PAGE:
I have a friend who’s been trying to sell me his bull for a year. When Benjamin died, I called him up to see if he still had his bull. I knew his bull was a registered Lowline Angus and breeding for smaller conformation is something that is actively encouraged in pure grass fed operations as shorter cattle tend to do better on grass. Luckily, the bull was still available.
We already have a load of Benjamin’s genetics in our herd which is awesome but on the large side. We also already have Boyd, our replacement bull, on the ground and growing. Boyd will be ready to be our herd bull in about 8 more months, so it’s just a matter of having somebody to handle the girls for less than a year to keep things moving along. We can also hopefully have some replacement heifers born during this period that should introduce some Lowline genetics into the herd as a result of this new bull.
So everything sounds great, the timing worked out, my friend met me and helped load the bull in just a few minutes, and all three kids went along for the ride so it was a family event. Then I showed up to see the bull. He’s um… short. Now he’s good looking. And he’s docile. And he’s cute, I guess. But he’s short. I mean he looks like a little Italian man, all bulked up from weight lifting but 5’3″ tall. When I got him home and let him out with the herd, our cut yearling bulls immediately started mounting him (a sign of dominance). The cows were interested in him because he’s a man but….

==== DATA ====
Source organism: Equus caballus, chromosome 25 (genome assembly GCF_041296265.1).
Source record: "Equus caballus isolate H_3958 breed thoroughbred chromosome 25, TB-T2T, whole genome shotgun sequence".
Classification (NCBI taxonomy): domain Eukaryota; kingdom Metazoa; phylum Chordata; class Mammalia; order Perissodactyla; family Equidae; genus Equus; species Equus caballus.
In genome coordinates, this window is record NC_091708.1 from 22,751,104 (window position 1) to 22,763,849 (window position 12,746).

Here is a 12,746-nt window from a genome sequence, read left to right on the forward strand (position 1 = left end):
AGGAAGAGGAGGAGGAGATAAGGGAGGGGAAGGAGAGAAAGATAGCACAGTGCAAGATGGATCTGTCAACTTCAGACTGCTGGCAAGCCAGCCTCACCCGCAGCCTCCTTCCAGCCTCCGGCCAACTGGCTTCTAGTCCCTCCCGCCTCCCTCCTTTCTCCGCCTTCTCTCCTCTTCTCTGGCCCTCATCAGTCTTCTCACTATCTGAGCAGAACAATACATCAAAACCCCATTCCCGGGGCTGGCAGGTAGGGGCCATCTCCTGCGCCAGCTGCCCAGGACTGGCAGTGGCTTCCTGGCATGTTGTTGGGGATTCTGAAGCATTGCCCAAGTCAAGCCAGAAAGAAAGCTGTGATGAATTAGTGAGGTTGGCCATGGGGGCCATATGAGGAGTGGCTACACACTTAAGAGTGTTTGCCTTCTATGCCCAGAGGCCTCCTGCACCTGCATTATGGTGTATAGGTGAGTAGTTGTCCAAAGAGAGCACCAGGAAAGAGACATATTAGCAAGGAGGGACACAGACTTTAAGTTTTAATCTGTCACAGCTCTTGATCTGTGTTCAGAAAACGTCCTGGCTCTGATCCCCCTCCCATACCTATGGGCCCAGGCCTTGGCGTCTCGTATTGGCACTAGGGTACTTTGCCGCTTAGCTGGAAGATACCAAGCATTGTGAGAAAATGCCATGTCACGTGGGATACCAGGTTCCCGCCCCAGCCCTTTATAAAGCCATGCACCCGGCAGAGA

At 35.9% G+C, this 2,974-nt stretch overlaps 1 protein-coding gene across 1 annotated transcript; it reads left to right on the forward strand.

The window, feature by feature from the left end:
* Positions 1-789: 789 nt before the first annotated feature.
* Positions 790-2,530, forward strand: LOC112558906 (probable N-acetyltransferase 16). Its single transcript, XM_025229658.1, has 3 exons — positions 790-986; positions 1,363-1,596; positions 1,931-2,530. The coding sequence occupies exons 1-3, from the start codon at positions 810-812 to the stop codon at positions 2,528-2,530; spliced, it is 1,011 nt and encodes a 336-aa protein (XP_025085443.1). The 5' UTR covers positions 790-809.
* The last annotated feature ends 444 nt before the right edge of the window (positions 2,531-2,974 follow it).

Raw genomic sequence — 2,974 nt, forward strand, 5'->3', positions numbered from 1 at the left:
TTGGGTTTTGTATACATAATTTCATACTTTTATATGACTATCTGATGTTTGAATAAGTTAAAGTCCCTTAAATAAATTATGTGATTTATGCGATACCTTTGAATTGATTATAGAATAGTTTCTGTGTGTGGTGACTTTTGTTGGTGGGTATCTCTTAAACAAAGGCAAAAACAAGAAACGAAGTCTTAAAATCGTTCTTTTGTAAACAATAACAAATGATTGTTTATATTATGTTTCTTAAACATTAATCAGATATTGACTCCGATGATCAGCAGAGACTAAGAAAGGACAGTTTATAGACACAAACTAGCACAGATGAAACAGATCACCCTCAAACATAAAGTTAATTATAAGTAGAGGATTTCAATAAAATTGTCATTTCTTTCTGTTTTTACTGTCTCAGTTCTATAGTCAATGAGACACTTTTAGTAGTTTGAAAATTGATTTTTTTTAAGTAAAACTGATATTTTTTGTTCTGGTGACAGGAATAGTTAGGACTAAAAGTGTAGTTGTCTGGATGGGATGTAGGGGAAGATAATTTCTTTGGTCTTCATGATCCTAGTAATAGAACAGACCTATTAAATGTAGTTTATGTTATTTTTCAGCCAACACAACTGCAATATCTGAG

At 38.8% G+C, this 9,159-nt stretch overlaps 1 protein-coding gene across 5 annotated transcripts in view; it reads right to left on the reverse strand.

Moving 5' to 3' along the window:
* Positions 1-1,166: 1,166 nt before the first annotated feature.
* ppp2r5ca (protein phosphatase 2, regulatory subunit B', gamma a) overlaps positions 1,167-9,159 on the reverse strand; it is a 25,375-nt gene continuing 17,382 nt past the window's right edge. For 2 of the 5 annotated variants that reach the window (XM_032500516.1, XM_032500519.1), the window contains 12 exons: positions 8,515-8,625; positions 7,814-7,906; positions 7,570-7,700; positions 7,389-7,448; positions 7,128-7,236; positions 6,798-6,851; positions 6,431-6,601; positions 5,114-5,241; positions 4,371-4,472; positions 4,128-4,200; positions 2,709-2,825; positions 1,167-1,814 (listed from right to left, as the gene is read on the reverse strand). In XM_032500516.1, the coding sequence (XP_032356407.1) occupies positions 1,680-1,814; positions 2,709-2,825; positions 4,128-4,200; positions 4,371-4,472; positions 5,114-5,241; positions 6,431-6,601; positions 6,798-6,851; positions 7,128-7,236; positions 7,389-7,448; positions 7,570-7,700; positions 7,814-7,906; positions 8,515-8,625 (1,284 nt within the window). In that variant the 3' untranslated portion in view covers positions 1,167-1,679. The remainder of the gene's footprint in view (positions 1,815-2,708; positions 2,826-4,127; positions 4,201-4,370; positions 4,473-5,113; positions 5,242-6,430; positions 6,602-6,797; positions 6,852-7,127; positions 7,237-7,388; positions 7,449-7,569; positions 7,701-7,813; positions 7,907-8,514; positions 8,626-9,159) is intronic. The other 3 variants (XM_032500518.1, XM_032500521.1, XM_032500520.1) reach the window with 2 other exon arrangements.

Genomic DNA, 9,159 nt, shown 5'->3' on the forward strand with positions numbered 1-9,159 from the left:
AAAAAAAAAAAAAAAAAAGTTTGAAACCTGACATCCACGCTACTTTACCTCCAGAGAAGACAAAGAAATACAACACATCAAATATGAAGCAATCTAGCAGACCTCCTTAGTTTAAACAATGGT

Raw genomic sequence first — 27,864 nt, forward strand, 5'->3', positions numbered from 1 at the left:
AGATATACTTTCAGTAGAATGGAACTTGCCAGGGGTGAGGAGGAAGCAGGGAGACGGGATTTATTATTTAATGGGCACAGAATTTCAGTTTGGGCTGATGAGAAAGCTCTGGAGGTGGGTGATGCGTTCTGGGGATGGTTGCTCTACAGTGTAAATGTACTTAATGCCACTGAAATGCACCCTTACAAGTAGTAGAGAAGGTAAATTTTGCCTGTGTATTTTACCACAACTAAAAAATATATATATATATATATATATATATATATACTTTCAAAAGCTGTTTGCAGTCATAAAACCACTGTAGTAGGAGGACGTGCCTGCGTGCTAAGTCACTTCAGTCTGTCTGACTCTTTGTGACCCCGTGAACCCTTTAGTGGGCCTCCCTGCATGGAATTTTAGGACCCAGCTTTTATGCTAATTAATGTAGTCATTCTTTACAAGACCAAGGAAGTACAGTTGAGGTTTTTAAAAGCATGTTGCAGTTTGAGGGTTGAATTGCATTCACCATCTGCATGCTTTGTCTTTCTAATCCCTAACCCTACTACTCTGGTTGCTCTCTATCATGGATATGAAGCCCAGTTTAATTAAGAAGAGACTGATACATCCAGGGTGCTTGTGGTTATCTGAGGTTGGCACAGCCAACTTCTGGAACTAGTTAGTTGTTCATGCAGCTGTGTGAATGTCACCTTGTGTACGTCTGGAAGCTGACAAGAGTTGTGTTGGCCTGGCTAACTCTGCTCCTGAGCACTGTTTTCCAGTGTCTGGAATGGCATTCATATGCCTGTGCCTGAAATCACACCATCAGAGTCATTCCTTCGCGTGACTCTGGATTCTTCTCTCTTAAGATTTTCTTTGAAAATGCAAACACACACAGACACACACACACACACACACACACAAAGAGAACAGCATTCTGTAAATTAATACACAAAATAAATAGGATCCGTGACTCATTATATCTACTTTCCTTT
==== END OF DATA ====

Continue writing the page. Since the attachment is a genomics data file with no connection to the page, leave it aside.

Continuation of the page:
Well that’s him in the center. If you look to the left you can see a white-faced cow right behind him. Their backs are even height. That cow is a one year old adolescent cut bull. He still has a year to grow into a full-sized bull. Hoss, the new bull, is an old man and has done all the growing he’s going to do. I have a feeling that after a life with Benjamin, the girls are feeling a bit like this.
The good news is the girls did seem to be interested and Hoss was certainly interested in them. I can understand why cattlemen end up breeding for larger and larger animals though. It hurts your pride to go the other way. However, in the long run we should end up with better cattle. Now if I can just keep my girls from going out in the pasture and dressing him up in outfits.